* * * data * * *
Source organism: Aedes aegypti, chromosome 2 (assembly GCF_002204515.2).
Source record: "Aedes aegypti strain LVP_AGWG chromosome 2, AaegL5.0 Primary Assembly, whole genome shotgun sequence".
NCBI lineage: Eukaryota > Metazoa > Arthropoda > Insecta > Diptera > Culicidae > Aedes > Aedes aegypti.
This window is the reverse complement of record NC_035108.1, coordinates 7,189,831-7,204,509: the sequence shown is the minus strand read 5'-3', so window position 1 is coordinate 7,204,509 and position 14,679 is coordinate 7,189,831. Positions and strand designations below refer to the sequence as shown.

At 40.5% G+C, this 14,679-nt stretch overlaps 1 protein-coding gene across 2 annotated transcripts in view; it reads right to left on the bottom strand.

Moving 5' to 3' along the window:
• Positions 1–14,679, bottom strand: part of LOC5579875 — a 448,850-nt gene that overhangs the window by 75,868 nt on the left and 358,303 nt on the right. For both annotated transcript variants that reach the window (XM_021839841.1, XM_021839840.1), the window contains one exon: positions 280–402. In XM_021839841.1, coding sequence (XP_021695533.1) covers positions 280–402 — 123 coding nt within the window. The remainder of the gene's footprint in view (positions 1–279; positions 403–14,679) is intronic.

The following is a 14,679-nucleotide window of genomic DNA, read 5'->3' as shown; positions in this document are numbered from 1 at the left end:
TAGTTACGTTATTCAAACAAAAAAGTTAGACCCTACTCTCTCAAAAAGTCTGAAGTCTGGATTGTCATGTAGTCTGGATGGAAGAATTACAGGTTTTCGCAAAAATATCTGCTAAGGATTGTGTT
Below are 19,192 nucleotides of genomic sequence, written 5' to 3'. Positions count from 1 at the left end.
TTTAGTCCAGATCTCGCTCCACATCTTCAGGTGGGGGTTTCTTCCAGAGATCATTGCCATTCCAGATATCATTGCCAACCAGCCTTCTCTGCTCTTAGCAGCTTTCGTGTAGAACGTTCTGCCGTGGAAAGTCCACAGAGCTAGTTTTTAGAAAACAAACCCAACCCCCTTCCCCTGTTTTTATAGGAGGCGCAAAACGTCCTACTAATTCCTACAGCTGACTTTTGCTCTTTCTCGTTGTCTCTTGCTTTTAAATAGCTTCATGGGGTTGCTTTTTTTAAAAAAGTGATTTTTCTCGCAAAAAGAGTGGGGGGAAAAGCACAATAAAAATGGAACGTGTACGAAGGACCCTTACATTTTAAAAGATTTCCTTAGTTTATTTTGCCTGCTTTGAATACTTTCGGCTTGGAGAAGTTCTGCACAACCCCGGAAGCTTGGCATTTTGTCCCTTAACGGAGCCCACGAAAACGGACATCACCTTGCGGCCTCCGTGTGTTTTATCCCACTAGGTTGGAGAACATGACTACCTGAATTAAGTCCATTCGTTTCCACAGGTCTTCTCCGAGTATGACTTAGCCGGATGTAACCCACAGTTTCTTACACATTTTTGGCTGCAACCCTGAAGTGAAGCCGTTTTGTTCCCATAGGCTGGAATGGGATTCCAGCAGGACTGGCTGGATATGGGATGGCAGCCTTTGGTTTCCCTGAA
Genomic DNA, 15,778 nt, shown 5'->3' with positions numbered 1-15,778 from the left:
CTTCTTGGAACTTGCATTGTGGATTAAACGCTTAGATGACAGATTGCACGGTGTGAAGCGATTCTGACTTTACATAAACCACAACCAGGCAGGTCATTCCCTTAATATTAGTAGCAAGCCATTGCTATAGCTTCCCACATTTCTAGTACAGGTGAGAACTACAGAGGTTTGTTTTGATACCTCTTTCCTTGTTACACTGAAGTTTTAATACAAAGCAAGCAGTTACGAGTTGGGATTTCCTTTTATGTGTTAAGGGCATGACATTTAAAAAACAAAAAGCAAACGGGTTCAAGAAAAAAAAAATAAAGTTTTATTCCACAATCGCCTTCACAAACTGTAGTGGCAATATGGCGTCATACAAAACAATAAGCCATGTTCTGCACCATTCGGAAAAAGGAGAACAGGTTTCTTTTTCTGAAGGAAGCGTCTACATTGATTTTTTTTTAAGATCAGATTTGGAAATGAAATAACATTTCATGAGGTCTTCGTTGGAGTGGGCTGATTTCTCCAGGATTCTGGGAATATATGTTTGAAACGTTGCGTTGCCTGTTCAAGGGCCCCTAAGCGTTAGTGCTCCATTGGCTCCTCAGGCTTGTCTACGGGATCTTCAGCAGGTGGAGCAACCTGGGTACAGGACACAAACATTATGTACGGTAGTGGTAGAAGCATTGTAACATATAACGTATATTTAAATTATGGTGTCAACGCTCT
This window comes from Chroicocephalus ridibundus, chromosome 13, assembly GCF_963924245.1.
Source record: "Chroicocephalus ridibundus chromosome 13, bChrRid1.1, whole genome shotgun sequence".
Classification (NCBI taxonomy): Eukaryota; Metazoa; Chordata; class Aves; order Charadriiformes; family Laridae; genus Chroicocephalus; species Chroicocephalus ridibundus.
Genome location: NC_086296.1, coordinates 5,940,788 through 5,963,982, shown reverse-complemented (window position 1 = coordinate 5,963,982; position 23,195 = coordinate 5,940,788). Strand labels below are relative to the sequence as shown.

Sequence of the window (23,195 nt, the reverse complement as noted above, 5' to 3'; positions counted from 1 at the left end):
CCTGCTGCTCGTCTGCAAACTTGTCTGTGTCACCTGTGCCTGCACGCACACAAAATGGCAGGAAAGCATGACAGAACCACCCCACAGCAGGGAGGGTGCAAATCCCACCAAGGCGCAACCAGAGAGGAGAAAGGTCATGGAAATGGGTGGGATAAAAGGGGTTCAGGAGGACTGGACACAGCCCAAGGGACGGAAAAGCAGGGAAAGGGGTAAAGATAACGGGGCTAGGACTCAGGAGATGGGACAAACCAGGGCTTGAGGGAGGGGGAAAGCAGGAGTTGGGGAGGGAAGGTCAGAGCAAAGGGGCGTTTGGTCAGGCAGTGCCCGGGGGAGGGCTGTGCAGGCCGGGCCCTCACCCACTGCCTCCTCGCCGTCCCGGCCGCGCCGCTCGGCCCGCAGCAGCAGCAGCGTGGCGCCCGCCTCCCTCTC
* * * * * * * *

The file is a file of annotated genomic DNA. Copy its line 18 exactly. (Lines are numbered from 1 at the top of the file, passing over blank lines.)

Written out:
Sequence of the window (23,195 nt, the reverse complement as noted above, 5' to 3'; positions counted from 1 at the left end):